As well as meetings, we run the blog mentioned above. Our blog has helped new writers by providing a place people (anyone) can post up their work and have it critiqued by members of both the group and the internet populace in general. As I touched on in the other post, constructive criticism is one of the most painful yet valuable tools at a writer’s disposal, and I wanted to chat about that more.
Getting someone to read your work objectively is hard. People, on the whole, are busy. Investing their time and attention on reading your book is a big commitment. Family and friends will do it as a favour, but for the most part they won’t critique it. They don’t want to hurt your feelings. Not that the objective of critiquing is to hurt anyone’s feelings, but if the writing falls short in any way, a loved one won’t mention it (or even necessarily see it). Their attitude is more often a patronising, ‘Oh, wow! You’ve written all this all by yourself? How clever you are, etc and so forth.’
While it’s nice to hear it, that’s not exactly helpful when it comes to submitting your work to a professional. Agent or publisher, they won’t look at your book with your mom’s eyes and see only the fact that you’ve written something. They want you to have written something great.
Before you even think of letting an agent or publisher see it, you need to be sure your book is of a standard they want. You don’t get that without letting others see it first. Others, I mean, who are willing to tell you when it stinks.
Nobody wants to hear that. It’s not what we’re in the writing business for. Naturally, we want to hear how brilliant our book is. Which it is, of course. But there may be aspects that need attention. Maybe the style is inconsistent. Maybe it’s too wordy for the target audience. Maybe you’re over-egging clues, or descriptions, or ideas.
Even if it does stink, it’s important to get several opinions before going back to page 1 with a red pen to start ruthlessly hacking at it. Opinions differ and personal taste plays a big part. Different people will pick out different things they had issues with, so don’t immediately rewrite your entire book based on one person’s view. That view may be wrong, or they may pick on a minor point other readers won’t even notice. However, if several people mention the same issue, then maybe you should take a look at it. It might need some improvement. If, after considering the advice you’ve had carefully and objectively, you still feel the book should stand as it is, then leave it. It’s your book, after all.
The nice thing about writing groups, whether they meet in person or (increasingly) in online forums and websites such as YouWriteOn, is that through them not only do we get our work read, we begin to learn how to listen and/or read objectively in our turn.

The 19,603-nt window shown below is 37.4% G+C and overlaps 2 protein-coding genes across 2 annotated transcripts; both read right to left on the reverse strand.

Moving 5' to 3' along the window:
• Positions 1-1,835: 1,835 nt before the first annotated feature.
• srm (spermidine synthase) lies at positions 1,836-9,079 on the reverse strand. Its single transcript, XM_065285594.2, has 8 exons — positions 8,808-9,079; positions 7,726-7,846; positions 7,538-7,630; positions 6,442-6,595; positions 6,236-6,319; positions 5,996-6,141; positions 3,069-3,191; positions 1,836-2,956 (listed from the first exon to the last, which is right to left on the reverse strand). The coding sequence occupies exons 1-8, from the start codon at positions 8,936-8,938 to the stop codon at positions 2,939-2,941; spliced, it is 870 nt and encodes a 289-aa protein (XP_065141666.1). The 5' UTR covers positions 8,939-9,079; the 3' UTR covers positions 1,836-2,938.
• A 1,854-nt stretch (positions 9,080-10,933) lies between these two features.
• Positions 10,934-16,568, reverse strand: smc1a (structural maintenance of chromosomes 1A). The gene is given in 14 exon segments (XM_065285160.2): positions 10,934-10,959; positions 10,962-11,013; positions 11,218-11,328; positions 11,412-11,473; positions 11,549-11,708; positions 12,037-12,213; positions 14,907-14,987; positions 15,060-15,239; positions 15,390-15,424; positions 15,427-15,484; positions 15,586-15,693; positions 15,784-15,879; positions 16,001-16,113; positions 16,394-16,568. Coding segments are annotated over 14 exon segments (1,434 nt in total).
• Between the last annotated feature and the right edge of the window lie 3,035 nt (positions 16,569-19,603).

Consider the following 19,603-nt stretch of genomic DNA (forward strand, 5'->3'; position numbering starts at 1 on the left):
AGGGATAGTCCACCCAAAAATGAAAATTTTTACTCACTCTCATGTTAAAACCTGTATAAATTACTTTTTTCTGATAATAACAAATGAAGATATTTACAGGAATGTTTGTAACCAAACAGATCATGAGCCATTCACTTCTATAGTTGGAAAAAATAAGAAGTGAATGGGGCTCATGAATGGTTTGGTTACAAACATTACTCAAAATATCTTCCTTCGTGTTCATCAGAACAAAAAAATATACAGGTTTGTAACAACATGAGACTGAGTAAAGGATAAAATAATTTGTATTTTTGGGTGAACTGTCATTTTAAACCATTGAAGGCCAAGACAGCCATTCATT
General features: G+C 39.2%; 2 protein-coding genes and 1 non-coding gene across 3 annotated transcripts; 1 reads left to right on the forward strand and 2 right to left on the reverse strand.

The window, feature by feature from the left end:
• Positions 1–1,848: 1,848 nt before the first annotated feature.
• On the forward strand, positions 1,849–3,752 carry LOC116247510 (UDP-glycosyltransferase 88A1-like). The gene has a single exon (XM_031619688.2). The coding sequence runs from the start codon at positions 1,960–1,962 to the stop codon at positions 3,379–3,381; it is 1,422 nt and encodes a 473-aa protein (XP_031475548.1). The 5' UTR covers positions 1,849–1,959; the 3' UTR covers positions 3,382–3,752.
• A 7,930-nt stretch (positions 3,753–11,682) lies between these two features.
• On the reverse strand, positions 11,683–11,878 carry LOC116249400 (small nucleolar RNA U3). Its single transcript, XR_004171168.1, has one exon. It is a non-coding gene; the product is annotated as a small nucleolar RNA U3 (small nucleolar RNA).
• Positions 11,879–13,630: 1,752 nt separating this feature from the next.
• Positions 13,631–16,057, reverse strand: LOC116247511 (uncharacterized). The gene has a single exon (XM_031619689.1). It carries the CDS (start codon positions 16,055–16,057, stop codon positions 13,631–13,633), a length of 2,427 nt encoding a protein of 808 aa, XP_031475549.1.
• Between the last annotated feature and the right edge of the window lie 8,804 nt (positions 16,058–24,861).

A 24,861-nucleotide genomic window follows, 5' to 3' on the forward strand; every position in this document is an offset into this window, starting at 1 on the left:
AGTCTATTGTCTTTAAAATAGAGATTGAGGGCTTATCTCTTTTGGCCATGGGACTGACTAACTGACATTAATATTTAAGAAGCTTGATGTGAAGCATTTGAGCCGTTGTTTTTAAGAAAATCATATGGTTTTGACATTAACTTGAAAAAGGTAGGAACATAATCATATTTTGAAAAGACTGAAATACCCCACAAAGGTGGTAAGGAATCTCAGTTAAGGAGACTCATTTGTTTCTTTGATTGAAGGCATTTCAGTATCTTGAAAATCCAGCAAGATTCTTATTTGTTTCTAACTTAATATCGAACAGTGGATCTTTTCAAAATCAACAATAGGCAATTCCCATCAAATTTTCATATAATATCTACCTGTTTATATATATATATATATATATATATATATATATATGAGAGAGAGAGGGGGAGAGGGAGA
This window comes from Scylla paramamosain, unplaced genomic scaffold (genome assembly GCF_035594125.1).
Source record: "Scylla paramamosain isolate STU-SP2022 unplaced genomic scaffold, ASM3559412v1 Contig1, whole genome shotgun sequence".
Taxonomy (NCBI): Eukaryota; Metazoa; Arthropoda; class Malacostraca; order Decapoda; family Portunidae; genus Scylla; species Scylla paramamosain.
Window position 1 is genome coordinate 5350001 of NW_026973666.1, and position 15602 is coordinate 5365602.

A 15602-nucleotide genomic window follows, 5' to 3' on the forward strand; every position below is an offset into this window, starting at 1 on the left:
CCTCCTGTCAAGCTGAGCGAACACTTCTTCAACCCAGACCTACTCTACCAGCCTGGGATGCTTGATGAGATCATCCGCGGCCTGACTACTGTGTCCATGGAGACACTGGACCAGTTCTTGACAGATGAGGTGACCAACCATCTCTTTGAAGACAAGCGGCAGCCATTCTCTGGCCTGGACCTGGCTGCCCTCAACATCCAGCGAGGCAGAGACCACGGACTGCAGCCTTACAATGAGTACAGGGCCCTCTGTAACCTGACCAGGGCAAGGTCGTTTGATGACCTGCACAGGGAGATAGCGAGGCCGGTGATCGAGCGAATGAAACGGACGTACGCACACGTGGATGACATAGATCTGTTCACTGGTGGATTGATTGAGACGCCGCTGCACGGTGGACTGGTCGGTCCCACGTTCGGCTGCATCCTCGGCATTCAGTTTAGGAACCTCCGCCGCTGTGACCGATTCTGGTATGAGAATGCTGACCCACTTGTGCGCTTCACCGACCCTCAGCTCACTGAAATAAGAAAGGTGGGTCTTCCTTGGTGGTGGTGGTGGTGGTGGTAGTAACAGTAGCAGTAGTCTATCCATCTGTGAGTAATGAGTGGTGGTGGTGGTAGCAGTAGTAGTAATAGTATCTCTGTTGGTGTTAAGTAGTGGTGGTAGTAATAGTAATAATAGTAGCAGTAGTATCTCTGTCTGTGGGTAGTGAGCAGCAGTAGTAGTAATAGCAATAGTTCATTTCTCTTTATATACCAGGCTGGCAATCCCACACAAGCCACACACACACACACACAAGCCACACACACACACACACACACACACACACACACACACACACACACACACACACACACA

Taking criticism is one thing, giving it is another. Having felt that deep knife-wound of someone saying your dialogue sucks, or your characters are wooden, one might be tempted to return the favour, with interest. That misses the point. It’s not about point scoring, it’s about learning. It’s learning to hear our faults, reflect on them and correct them. Sometimes the best way to do this is learning to hear it in other people’s work. It takes time and practice, but the more you read others’ work in the raw, the easier it gets to see the good and bad in a piece of writing. By participating in this with others, such as in a group, or with access to their views via online postings, you get to see various points of view on the same material. It’s quite an interesting activity, seeing what other people make of something you yourself have read and critiqued. It can open you up to a new way of reading things, give you a deeper understanding and a more attentive attitude.
Reading objectively with a mind to finding both positives and negatives in a piece of writing transfers itself effortlessly to your own writing. Without even trying, you start practicing show not tell, reducing the number of adjectives, avoiding complex designators, improving your grammar. You start to see when a piece of writing is good or when it’s not, and discerning why.
So this whole critiquing business is a two-lane highway. You get feedback on your own work and learn stuff, and by feeding back to others, you learn stuff. How can you not win?
For those who haven’t felt the sting of rejection, or the wounds of criticism, a word of warning: it’s a difficult, painful road. But it gets easier. Don’t look at criticism as a condemnation of everything you’ve achieved. After all, the fault someone finds in the extract they read may be a minor problem compared to the brilliance of the rest of your book. 😉
Don’t be afraid of it. Embrace it as part of the journey and thank that critic. They’ve just made you a better writer.